One of the twentieth century’s essential artists, Georgia O’Keeffe needs little introduction. Her name immediately evokes large oil paintings depicting flowers or desert landscapes. O’Keeffe is also known for her paintings of New York City skyscrapers, her marriage to the photographer and art dealer Alfred Stieglitz, and her love affair with the American west. But today we came across something that showed us a different side of O’Keeffe. Published by Radius Books and the Georgia O’Keeffe Museum, Georgia O’Keeffe: Watercolors 1916-1918 offers a glimpse into the painter’s artistic process as she experiments with watercolors. The paintings are too delicate to be exhibited and therefore have been left out of many O’Keeffe retrospectives. What’s more exciting than discovering something new about a familiar artist?
Lets take a look together…
Today we don’t think of O’Keeffe primarily as a watercolorist. Yet it was one of the first mediums she mastered, first in her childhood in Sun Prairie, Wisconsin and then during her training with Arthur Wesley Dow. Much of O’Keeffe’s early work (from the 1910s) was in watercolor, the fluidity of the paint allowing her to experiment with light and color as well as the depiction of space.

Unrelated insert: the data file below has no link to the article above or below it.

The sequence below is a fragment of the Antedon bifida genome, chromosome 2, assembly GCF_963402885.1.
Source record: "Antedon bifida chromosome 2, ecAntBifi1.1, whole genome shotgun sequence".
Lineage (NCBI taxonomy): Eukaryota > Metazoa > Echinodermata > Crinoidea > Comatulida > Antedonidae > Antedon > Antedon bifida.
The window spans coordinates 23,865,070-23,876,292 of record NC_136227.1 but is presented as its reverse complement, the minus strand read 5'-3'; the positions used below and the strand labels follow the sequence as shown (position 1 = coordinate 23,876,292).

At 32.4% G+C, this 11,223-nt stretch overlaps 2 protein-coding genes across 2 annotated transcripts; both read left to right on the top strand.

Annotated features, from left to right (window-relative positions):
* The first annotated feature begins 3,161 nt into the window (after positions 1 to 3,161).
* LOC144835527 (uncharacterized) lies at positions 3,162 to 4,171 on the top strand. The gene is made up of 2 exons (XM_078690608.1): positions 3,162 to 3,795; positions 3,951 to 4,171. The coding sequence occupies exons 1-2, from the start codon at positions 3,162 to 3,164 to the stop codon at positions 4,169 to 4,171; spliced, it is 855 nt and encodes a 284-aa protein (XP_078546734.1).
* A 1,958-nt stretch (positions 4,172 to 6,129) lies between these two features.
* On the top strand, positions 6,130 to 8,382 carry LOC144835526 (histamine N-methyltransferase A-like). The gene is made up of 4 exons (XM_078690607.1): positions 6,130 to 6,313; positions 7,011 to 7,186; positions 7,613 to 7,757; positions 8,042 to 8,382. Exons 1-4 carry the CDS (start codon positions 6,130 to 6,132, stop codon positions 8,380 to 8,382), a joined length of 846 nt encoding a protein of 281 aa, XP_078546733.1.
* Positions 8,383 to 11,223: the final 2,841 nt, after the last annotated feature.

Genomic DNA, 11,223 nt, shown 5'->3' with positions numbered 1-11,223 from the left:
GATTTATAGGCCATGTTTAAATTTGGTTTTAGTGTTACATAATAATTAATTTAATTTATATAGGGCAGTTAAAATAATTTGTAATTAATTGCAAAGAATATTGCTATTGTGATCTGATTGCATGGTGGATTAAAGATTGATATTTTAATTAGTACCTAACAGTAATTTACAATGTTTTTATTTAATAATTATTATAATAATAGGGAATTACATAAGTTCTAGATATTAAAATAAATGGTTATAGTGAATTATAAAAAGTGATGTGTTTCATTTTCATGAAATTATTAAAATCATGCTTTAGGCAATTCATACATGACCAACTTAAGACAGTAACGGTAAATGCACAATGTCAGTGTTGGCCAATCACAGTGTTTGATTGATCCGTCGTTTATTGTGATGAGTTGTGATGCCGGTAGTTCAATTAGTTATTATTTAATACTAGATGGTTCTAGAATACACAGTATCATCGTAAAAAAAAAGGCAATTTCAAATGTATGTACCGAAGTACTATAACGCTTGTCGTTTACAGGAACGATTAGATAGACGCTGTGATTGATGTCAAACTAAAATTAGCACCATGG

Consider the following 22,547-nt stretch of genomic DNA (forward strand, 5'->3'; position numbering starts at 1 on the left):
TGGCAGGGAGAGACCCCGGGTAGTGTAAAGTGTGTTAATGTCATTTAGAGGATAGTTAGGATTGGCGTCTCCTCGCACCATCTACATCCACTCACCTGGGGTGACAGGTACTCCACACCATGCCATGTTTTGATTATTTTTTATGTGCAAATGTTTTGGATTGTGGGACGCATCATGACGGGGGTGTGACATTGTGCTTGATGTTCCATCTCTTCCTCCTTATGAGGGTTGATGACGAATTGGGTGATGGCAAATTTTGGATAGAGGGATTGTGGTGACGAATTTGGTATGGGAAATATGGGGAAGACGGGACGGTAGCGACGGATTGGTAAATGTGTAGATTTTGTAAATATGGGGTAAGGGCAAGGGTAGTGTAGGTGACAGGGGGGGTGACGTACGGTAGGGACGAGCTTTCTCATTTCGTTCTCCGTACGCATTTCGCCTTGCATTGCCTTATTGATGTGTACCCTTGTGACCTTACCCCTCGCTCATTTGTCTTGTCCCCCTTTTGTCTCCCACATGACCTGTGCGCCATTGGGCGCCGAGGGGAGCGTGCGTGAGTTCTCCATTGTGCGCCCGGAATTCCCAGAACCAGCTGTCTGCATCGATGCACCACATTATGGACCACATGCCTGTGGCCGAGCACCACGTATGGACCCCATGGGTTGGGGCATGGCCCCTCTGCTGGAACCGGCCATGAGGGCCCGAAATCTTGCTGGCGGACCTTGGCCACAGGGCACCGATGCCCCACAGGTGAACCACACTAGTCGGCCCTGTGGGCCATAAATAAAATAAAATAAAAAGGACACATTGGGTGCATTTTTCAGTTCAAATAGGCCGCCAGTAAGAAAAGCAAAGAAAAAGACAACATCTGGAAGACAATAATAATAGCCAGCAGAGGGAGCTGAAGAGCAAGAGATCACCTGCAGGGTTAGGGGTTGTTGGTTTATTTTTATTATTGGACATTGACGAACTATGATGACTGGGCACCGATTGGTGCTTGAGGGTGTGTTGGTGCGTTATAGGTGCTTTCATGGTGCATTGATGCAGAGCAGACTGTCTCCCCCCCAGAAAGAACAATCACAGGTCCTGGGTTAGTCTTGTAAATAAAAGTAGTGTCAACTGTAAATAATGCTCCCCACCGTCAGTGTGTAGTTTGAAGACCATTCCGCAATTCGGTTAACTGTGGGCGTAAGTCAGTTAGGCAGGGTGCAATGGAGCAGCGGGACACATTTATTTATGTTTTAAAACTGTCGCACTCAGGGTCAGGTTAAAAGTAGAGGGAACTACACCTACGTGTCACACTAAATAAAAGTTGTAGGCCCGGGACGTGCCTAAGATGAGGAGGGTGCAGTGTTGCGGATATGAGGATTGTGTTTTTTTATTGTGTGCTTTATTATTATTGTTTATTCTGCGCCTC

But by the end of the decade she switched to oil, a change that allegedly was due to the influence of her soon-to-be husband, Alfred Stieglitz. According to Stieglitz, watercolors were for amateurs, and women.
We’d like to respectfully disagree. While watercolor is perhaps enjoyed and practiced by a larger audience than, say, oil painting, it takes even more skill to perfect. And if there’s anything that Georgia O’Keeffe: Watercolors 1916-1918 proves, it is the pure power O’Keeffe is able to unleash with the subtlest of brushstrokes.
Another exciting part of these paintings is the subject matter. O’Keeffe rarely painted nudes, making these studies all the more precious and intriguing. She depicts the female form as something delicate and fluid, in vivid shades of blue and red.
These works are also one of O’Keeffe’s first forays into abstraction. She once described her own artistic evololution by saying she “decided to start anew, to strip away what I had been taught.” In her watercolors she takes a bold step towards a style that will later give her the name “the Mother of American modernism”.
We hope you enjoyed today’s virtual gallery, check out Georgia O’Keeffe: Watercolors 1916-1918 here.